Toronto's Yazidi refugee community welcomes Nadia Murad's Nobel Peace Prize win

Toronto’s Yazidi refugee community is welcoming the move to award human rights activist Nadia Murad with the Nobel Peace Prize.

Murad was awarded the prize Friday for efforts to end use of sexual violence as weapon of war

Founder and president of Toronto-based One Free World International Rev. Majed El Shafie says he hopes Nadia Murad's Nobel Peace Prize win will shine a light on the Yazidi genocide. (Turgut Yeter/CBC)

Toronto's Yazidi refugee community is welcoming the the award of the Nobel Peace Prize to human rights activist Nadia Murad.

A Yazidi and a survivor of sexual slavery by the Islamic State in Iraq and Syria, Murad, 25, was awarded the prize Friday for her effort to end the use of sexual violence as a weapon of war.

Dr. Denis Mukwege, a gynecologist treating victims of sexual violence in Congo, was also awarded a Peace Prize Friday.

Murad is one of an estimated 3,000 Yazidi girls and women who were victims of rape and other abuses by ISIS.

She was 21 years old in 2014 when ISIS militants attacked the village where she had grown up in northern Iraq. They killed those who refused to convert to Islam, including six of her brothers and her mother.

She fought back after all what's happened to her.- Rev. Majed El Shafie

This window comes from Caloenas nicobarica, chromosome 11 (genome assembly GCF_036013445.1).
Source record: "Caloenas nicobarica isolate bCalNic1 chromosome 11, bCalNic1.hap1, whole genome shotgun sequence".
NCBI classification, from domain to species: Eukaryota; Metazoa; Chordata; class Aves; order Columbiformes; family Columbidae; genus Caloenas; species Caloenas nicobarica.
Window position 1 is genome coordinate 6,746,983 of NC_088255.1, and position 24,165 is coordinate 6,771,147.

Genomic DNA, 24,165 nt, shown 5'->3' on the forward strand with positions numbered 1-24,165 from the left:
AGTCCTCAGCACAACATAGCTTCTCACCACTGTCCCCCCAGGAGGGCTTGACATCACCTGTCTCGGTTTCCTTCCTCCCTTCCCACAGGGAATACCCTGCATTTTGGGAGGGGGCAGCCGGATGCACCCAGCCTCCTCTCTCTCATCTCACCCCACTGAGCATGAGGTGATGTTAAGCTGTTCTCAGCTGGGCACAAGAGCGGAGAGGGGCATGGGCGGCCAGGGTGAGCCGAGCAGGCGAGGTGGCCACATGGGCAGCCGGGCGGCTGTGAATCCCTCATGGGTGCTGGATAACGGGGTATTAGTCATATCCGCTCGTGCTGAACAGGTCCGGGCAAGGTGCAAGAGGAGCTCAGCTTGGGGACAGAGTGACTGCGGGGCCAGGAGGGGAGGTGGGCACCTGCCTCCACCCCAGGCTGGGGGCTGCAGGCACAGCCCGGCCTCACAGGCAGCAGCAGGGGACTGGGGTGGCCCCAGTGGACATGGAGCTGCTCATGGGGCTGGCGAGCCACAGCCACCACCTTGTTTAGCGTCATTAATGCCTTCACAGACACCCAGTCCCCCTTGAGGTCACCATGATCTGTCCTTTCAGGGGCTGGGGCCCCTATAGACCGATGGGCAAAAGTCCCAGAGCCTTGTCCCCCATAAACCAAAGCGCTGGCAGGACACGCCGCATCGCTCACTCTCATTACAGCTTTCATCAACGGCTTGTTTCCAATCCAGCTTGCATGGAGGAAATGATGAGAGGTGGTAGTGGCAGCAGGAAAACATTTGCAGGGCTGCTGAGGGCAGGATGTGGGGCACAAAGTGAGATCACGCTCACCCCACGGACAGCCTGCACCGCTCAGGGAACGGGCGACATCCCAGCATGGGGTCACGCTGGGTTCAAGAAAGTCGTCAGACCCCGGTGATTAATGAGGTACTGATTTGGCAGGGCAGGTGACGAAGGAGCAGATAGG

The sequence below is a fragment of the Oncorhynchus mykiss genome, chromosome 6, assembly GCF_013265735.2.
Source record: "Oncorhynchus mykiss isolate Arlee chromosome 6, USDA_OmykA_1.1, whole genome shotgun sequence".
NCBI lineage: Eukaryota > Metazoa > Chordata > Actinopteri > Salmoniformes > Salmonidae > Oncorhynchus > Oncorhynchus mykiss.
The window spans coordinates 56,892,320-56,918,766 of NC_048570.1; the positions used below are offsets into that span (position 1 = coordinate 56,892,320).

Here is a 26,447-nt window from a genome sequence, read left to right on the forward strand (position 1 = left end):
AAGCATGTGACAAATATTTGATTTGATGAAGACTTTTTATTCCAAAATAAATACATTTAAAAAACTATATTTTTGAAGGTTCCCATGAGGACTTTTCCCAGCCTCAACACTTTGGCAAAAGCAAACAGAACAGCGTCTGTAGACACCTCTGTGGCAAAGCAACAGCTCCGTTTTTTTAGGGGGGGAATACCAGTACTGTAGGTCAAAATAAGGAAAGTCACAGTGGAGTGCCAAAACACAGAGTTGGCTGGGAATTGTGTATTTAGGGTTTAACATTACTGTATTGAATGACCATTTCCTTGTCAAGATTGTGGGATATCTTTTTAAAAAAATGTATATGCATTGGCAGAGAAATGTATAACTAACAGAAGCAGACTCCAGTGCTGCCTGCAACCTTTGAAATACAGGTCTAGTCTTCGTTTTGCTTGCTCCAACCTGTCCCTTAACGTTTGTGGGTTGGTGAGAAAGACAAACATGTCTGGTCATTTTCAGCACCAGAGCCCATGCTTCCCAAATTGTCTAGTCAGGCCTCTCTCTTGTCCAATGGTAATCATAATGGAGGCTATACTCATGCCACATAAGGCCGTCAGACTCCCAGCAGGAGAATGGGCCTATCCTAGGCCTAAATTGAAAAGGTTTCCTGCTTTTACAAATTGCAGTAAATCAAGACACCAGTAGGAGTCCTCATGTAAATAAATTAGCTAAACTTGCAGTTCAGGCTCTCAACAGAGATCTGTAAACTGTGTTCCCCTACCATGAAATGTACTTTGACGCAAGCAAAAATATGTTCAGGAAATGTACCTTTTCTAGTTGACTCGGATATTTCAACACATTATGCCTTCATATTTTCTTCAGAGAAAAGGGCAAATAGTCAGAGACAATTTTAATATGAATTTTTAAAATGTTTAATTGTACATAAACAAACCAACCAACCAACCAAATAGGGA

Rev. Majed El Shafie, founder and president of Toronto-based religious freedom organization One Free World International, says he hopes the prize will shine a light on the Yazidi genocide.

"Nadia Murad is one story of thousands and thousands of stories," he told CBC Toronto. "She fought back after all what's happened to her."

Murad, along with many of the other young women in her village, was taken into captivity by the militants and sold repeatedly for sex as part of ISIS's slave trade.

Human rights activist and Yazidi genocide survivor Nadia Murad, left, with human rights lawyer Amal Clooney. (Lucas Jackson/Reuters)

She eventually escaped captivity with the help of a Sunni Muslim family in Mosul, the group's de facto capital in Iraq, and became an advocate for the rights of her community around the world.

At 23, she was named the UN's first goodwill ambassador for the dignity of survivors of human trafficking.

There are an estimated 45 Yazidi families living in the Toronto area, and El Shafie has helped settle many Yazidi refugees in Canada.

He has also met and worked with Murad in Washington and Europe and says he wouldn't call Murad a victim, but rather a victor. 

"This is not just victory for the Yazidi community, that's not just victory for her, but it's victory for every woman that faced sexual violence," El Shafie added about Murad being awarded the prize.

"Sexual violence against women has been happening for centuries and has been used as a weapon of war, and we're hoping that this will shine a light to stop this."

With files from Farrah Merali and Reuters